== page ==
Alumna explores loss, consolation in poetry
Kathryn Marshall | Wednesday, February 17, 2016
Listeners witnessed the journey from brokenness to consolation at a poetry reading in Carroll Auditorium Tuesday night at Saint Mary’s College. Mary Pinard, a Saint Mary’s alumna and professor of English at Babson College, read from her book “Portal” as part of the spring season’s visiting writer series, sponsored by the English department.
Pinard said her brother drowned during a freak tugboat accident in the Grays Harbor Estuary in Washington, and the event inspired the content of the collection.
“‘Portal’ is a book which started with a personal story, a story of deep loss for me, that I think blinded me from being anything but sad for a long time,” Pinard said. “I worked my way through some very raw places, trying to find a voice, an elegiac voice that could somehow respond to the loss of a beloved brother.”
The resulting book is her personal elegiac journey from brokenness to consolation, she said. The book begins with a poem full of broken descriptions, titled “Theory of Disappearance,” followed by a series of poems involving the speaker talking to the lost brother.
Writing a sonnet about her brother’s love of the smell of diesel, a poem about film found in the pocket of his raincoat after his death and another titled “Blue Lath” — named after a woodworker’s tool used by her brother —among other poems, helped her move forward towards consolation, Pinard said.
“Late in the series [of poems] is where I am trying to face the matter of my brother’s death, and to make sense of it,” Pinard said.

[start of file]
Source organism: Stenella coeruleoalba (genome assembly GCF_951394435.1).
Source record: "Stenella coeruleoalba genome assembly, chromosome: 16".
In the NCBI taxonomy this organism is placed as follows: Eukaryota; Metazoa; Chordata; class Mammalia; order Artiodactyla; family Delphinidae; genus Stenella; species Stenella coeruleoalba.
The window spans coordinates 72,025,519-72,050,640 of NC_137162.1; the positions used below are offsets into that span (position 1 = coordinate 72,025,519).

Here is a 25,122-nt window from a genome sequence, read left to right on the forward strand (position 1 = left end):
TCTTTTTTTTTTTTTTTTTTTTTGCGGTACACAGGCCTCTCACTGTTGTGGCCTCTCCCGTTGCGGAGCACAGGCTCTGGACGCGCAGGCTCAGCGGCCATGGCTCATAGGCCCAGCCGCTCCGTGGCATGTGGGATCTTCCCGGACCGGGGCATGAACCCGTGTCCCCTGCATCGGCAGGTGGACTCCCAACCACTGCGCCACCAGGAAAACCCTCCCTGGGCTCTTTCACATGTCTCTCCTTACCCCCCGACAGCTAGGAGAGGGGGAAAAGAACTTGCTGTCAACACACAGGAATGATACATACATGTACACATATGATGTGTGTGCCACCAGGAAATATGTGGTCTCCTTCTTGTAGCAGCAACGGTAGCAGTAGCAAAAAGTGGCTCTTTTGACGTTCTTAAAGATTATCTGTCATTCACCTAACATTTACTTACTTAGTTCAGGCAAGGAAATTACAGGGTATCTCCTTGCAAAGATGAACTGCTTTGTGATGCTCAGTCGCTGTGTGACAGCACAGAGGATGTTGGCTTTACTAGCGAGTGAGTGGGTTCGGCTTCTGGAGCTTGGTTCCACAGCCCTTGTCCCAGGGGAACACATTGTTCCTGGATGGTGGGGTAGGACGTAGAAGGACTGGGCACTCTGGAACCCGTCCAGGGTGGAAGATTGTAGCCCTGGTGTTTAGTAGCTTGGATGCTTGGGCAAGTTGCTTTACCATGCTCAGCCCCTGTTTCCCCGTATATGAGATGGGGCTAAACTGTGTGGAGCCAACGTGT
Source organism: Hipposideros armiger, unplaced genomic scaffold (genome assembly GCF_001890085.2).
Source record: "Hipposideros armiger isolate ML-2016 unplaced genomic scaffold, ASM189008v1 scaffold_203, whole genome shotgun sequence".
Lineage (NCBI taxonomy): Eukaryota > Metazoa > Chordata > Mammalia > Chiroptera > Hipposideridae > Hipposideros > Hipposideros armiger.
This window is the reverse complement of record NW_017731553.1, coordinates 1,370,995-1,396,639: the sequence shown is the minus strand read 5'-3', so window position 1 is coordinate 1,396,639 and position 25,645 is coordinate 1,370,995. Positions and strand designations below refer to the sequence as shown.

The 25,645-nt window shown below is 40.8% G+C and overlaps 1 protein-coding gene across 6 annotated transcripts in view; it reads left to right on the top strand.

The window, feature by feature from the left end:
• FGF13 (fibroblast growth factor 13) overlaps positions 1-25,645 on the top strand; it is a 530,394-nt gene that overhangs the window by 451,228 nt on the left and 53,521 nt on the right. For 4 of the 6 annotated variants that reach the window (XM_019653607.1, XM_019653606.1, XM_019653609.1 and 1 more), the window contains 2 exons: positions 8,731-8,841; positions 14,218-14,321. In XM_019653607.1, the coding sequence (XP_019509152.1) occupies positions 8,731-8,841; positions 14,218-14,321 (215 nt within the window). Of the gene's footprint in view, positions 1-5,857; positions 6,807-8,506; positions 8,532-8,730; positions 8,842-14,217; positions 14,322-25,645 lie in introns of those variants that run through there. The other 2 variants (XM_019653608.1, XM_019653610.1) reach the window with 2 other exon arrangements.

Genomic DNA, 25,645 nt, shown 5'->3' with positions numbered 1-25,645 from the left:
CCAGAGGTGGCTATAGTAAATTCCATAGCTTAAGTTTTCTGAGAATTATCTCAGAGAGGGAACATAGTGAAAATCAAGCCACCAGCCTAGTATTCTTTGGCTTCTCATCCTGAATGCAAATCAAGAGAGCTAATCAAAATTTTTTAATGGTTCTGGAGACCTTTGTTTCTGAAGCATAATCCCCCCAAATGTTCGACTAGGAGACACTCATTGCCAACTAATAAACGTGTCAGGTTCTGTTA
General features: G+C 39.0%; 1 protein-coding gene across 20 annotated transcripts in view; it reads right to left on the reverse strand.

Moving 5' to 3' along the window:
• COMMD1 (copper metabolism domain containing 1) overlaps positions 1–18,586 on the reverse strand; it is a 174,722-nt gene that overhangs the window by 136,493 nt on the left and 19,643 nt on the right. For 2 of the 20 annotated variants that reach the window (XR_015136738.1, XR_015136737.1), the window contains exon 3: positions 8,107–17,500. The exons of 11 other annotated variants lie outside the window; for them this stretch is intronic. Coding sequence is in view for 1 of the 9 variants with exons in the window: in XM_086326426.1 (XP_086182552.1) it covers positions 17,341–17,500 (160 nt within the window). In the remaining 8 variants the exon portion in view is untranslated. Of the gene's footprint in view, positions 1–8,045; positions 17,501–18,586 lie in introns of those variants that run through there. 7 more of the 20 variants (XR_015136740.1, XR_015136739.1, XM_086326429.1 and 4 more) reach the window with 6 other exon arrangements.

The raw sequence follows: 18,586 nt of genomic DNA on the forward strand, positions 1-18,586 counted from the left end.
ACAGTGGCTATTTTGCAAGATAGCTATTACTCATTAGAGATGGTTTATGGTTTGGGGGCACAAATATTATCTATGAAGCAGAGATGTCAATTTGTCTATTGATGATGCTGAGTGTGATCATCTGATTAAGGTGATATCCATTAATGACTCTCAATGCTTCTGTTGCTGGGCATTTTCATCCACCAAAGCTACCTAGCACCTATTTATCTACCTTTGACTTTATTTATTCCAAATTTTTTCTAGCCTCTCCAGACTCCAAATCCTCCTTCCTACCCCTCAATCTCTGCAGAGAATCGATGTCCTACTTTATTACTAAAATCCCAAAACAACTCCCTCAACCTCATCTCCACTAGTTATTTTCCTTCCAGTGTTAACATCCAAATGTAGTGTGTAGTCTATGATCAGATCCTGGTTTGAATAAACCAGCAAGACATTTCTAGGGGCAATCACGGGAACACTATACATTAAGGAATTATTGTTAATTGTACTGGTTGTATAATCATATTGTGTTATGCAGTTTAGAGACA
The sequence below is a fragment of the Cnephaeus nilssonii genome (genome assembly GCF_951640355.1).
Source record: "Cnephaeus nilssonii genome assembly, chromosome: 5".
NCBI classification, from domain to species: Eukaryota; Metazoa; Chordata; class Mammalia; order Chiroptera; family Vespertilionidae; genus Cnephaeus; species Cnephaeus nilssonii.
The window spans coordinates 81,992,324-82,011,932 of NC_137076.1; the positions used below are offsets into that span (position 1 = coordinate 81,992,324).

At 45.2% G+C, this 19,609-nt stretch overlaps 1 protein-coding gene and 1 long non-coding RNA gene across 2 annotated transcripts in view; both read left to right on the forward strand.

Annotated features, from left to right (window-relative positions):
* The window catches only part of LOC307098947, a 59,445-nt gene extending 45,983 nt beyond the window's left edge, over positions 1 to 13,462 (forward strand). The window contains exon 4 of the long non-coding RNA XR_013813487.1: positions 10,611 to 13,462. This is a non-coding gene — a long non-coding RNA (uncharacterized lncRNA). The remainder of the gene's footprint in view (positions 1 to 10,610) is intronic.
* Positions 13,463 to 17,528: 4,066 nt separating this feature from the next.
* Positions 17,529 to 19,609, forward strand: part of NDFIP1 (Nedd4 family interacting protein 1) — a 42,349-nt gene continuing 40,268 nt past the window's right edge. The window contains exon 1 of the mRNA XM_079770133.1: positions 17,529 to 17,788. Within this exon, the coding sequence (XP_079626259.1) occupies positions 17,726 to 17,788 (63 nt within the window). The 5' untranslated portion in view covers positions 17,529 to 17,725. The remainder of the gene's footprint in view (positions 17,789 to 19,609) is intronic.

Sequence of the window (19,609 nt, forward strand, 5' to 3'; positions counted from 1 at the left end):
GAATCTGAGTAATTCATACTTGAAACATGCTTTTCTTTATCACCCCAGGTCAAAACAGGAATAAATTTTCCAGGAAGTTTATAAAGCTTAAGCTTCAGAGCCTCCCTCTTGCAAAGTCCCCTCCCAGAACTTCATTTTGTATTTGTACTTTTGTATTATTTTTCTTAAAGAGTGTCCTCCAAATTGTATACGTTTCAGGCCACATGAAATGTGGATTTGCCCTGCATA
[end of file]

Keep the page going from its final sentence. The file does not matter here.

Pinard said the image of peonies inspired a poem titled “Seeing Peonies,” written during a writing residency in Peoria, where she went to learn more about tugboats, so as to better understand the environment in which her brother died.
The book ends with a poem of praise for an estuary, she said.
“The complexity that is in an estuary, where saltwater and freshwater braid, suggests that there are species that can only survive there,” Pinard said. “Because it is so easy to discount it, it is also so easy to hurt it. For me, the coming together of consolation and the loss of my brother connects with my sense of consolation around trying to understand the nature of the estuary and potentially to save it.”
In response to a student question, Pinard said she developed a love of the languages of sciences after switching her course of study from pre-med to theater and English her sophomore year at Saint Mary’s.
“I do think that there is a lot of beauty in language that poets can have access to, if they have a better relationship with disciplines that seem different from theirs,” Pinard said. “I think that’s the beauty of poetry. If you take it seriously, then you have to become a scholar in a lot of different areas, if you are going to make all of those language work in those poems.”
First-year student Emily Harrast said she enjoyed the reading because she finds herself similar to Pinard because she is a biology major who also likes English.
“It was interesting how she talked about poetry in relation to other subjects,” Harrast said. “I also thought it was interesting how she made the whole book about [the loss of her brother]. You could really tell how she changed over time, how she started the book so upset and then grew from there, eventually viewing something completely different from the same situation.”